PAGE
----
... force of attraction to vary directly as the quantity of matter, and inversely as the square of the distance, at what point between them will a third body be equally attracted by the earth and moon ? Ans. A Treatise on Algebra - Page 371by Elias Loomis - 1873 - 360 pagesFull view - About this book
| Henry Clay Fish - Sermons - 1871 - 926 pages
...what is called a law, or a force acting according to a fixed rule. The conception of a force acting **directly as the quantity of matter, and inversely as the square of the** distance, belongs to the mind alone; but when we find from observation that it is realized in nature,... | |
| Mark Hopkins - Christian ethics - 1872 - 444 pages
...which the force acts that causes a uniform fact, — as when it is said that the force of gravity is **directly as the quantity of matter, and inversely as the square of the** distance. As thus applied, the characteristics of law are uniformity, and, so far as the human will... | |
| Laurens Perseus Hickok - Religion - 1872 - 372 pages
...hesitation in accepting the hypothesis as fact ; and the ratio of this tendency was further found to be **directly as the quantity of matter, and inversely as the square of the** distance. Such general formula enables us to go out to the matter of all worlds, and determine its... | |
| Henry Hartshorne - 1874 - 1086 pages
...tendency of bodies to fall towards the earth's centre. The law of gravitation is that " the attraction is **directly as the quantity of matter, and inversely as the square of the** distance." Capillarity. — The attraction exerted between solids and liquids. ( 331 ) It has received... | |
| Criticism - 1876 - 826 pages
...intelligible about it is what Newton discovered, viz : its rationale or mode of operating — that it operates **directly as the quantity of matter, and inversely as the square of the** distance. And this is a mathematical thought or ratio. The reason or intelligence in the law is what... | |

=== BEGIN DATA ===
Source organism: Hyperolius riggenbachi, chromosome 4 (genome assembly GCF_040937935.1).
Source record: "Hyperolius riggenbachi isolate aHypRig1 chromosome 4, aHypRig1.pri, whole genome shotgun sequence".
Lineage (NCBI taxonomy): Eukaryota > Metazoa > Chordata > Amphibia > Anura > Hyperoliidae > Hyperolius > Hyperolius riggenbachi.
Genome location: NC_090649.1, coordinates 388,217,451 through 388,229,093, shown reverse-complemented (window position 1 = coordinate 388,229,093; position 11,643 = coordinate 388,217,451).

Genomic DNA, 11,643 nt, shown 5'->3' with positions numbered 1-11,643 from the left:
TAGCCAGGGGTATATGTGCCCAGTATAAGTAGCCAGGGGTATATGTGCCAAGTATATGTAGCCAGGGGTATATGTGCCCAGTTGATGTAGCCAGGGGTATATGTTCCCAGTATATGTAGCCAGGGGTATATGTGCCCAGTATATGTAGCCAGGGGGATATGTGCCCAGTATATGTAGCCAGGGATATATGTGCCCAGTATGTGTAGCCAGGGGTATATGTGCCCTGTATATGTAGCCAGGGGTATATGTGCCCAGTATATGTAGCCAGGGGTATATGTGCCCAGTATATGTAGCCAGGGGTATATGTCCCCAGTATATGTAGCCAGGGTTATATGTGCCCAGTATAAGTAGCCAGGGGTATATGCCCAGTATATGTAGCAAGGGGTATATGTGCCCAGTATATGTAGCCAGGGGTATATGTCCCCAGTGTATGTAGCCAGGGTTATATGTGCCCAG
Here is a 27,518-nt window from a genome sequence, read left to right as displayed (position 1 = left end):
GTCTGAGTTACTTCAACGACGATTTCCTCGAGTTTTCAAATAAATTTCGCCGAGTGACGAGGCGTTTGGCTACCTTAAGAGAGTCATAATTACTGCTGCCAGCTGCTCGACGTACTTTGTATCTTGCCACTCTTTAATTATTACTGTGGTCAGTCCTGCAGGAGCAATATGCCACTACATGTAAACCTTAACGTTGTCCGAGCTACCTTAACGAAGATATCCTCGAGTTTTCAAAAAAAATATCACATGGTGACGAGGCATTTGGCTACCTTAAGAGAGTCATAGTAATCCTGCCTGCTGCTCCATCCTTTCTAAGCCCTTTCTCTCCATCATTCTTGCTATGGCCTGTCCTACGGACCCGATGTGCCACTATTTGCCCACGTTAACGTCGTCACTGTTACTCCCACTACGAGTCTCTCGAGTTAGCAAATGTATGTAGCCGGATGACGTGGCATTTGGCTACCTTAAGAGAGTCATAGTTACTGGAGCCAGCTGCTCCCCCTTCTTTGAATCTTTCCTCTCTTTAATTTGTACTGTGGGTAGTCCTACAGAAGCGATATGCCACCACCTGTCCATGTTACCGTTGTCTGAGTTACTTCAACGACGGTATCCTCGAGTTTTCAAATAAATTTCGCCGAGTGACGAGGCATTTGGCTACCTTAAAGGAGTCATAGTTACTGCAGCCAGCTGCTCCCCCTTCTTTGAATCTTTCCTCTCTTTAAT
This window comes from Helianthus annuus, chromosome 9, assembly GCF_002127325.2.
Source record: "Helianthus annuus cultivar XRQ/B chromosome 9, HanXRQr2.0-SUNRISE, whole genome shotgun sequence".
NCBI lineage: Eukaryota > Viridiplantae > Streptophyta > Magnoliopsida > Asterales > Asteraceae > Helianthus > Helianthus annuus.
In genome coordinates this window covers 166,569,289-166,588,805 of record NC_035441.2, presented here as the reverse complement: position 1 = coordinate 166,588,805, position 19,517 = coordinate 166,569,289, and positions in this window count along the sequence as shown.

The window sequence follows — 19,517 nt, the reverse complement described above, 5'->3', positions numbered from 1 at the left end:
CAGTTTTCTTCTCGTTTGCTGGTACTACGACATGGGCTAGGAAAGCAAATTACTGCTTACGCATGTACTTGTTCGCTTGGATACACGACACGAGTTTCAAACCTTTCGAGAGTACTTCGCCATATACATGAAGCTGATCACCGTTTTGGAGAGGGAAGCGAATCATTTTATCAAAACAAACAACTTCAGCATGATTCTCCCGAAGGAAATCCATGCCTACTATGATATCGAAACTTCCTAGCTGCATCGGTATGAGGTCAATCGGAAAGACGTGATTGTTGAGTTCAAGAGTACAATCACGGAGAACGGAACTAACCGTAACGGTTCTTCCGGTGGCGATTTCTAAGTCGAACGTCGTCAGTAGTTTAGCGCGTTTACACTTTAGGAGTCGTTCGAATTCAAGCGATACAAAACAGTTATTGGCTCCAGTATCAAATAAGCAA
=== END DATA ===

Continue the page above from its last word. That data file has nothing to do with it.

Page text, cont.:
| Henry Kiddle - Astronomy - 1877 - 296 pages
...it at more than twice that of the earth. e. Superficial Gravity at Mercury. — Since gravity varies **directly as the quantity of matter, and inversely as the square of the** distance from the centre, at the surface of Mercury it must be nearly (t5JSu)2 X .063, or VX .063 =... | |
| Elias Loomis - Algebra - 1879 - 398 pages
...gentleman bought a horse for a certain sum. He afterward sold him for $144, and gained as much per cent, as **the horse cost him. How much did he pay for the horse?...third body be equally attracted by the earth and moon** V Ans. 24,134 miles from the moon. Prob. 14. A wall was completed in 5J days by two masons, one of... | |
| Webster Wells - Algebra - 1879 - 468 pages
...second and the reciprocal of the third. Thus, in physics, the attraction of a planetary body varies **directly as the quantity of matter, and inversely as the square of the** distance. 363. If A varies as B, then A is equal to Б multiplied by some constant quantity. A:a —... | |
| George Sylvester Morris - Subconsciousness - 1880 - 524 pages
...all bounds. The inconsistencies do not even end here. For " the attractive force," withal, "must be **directly as the quantity of matter and inversely as the square of the** distance." (P. 154.) Now as in approaching the centre the repulsive force increases by a more rapid... | |
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